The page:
There were quite a few people who avoided me while I was walking around at coffee hour because they did not want to get roped into this ‘testimony’ business.

I think that when we imagine testimony, we imagine something manipulative. Maybe even something a little bombastic. Often we associate testimony with someone’s attempt to convert people; to change “non-believers” into Christians. And there are few things that send Congregationalists running quite as quickly as that sort of fervent evangelical zeal.

But here is what the author of 1 Peter says about testimony.

“be sympathetic, love one another, be compassionate and humble… Always be prepared to give an answer to everyone who asks you to give the reason for the hope that you have. But do this with gentleness and respect, keeping a clear conscience”

I think that is a great image. Speak with respect, but don’t apologize for your truth. Be humble enough to speak only for yourself. Love one another enough to listen to each other’s stories.

That is the kind of testimony I love. And, in our class,  that is exactly what we got.

Some people told hard stories about difficult childhoods and the scars that linger even still.

Some people shared the joy that they felt when they first found a home at church.

Some people told us about experiences with God that took our breath away.

And at the end we were all transformed. Not because the testimony was aimed at converting anyone, or changing anything about any of us.

We were transformed because receiving such raw and true stories, and having a space to share them, deepened our trust in one another and it widened our experience of God. That is the beauty of true testimony. It does not shift our gaze so much as it widens our field of view. It does not make us feel bad about who we are, but gives us the courage to share our story too.

Charles Wright is the Poet Laureate of the United States. So you can imagine my surprise when I heard him say one day on the radio “I do not really think of myself as a poet.”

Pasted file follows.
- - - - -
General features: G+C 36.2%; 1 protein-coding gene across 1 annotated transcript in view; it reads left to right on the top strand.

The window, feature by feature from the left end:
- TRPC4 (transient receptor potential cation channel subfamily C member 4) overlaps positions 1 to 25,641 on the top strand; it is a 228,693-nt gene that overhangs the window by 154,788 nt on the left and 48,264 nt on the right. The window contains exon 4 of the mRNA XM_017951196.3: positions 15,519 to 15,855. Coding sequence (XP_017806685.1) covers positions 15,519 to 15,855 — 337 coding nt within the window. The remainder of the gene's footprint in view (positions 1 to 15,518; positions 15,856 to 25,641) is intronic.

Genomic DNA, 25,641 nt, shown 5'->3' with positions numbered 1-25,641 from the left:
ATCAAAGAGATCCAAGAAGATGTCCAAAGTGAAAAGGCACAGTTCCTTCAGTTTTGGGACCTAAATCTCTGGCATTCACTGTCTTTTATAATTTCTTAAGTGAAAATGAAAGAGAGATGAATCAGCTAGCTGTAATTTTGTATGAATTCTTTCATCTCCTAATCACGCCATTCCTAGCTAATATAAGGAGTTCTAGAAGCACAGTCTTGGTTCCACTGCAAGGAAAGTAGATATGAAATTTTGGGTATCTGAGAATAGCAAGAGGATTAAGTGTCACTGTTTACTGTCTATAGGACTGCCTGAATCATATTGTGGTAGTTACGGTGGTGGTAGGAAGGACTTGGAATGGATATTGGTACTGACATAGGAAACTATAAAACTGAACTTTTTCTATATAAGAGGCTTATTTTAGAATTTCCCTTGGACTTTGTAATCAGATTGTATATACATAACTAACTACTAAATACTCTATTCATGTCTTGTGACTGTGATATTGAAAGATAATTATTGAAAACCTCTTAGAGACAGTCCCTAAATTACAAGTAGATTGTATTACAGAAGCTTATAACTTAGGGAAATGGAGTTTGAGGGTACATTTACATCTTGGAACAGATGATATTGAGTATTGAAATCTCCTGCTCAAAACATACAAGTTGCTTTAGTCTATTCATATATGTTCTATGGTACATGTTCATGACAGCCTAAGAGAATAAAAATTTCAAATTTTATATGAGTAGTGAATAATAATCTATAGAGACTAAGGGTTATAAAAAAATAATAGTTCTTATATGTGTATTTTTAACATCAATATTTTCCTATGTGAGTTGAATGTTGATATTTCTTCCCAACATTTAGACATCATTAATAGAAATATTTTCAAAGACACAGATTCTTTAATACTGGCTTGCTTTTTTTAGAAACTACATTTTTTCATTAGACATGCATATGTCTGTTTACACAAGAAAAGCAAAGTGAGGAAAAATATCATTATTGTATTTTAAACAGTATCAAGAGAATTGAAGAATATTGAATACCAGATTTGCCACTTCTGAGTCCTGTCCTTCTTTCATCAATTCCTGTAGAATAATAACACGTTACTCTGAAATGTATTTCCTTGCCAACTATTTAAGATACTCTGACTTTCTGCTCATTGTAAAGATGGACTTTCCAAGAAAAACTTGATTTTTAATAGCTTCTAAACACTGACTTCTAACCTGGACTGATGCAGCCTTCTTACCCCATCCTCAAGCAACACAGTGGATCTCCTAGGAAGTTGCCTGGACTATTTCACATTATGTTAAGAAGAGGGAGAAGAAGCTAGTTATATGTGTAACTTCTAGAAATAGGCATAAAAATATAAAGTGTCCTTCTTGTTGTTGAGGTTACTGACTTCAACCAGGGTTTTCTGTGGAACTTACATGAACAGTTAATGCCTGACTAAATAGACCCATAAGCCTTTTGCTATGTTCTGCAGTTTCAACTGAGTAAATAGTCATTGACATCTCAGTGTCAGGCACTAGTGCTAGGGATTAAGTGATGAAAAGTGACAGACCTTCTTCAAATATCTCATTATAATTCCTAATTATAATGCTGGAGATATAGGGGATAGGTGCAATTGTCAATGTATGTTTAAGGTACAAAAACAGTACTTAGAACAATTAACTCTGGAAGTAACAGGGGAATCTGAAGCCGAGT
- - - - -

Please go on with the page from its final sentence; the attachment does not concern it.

Wright said “it’s kind of a sacred trade, I don’t think I have passed all the barriers yet to call myself that.”

Compare that to Matthew. The 4-year-old hospital patient who said: I am an artist. I think Matthew knows what testimony is.

He knows intuitively that he does not need credentials to call himself an artist. And he knows that calling himself an artist does not mean he has perfected his craft. Its who he is, he knows it, and he is telling us.

But I think most of us live more like Charles Wright than like Matthew. We expect that some day we might have the credibility or the authority necessary for what we say to matter. The danger though is that one day he woke up as the poet laureate of the United States, and still did not feel like a poet.

Do you have a truth that you have a hard time claiming with Matthew’s boldness?

What part of your story has been left untold?

What is your testimony?

In your very core, what is true to you?

What is the foundation of your faith?

Won’t you tell us?

At coffee hour, in the parking lot, after the PTA meetings, on the sideline of the soccer fields,

Scriptures word to the church is my word to you: “be ready to tell someone the truth, about who you are.” Be ready to account for the faith and the hope that lives in your heart. Testify!

Here’s my testimony:

Often I have a hard time saying that I am a Christian. Or at least, I have a hard time saying it without the next word being ‘but…’

I am a Christian, but my church celebrates the love between same gender couples.

I am a Christian, but I do not assume that people of other religions need to be converted.

I am a Christian, but I still have questions and doubts

I am a Christian, but we can still be friends, I can talk about other things too…

Then I realize that I am missing the chance to proclaim the reasons for my faith, filling that space instead with my apologies and corrections…

So let me try it a new way, here, with you:

I am a Christian because In the life of Jesus I see the way I strive to live.

I am a Christian because I have witnessed God’s spirit work in people’s hearts

I am a Christian because I will never stop needing forgiveness and love.

So I am learning how to say these words. It is easier to say them here, harder out there.

Still, I am learning that I can state my truth without having it all figured out. I have doubts. I wrestle with the big questions about God. I walk around with an unsettled heart in uncertain times.

I just know I’m a Christian because deep down something about that word names me.

So I told myself

and now I’m telling you.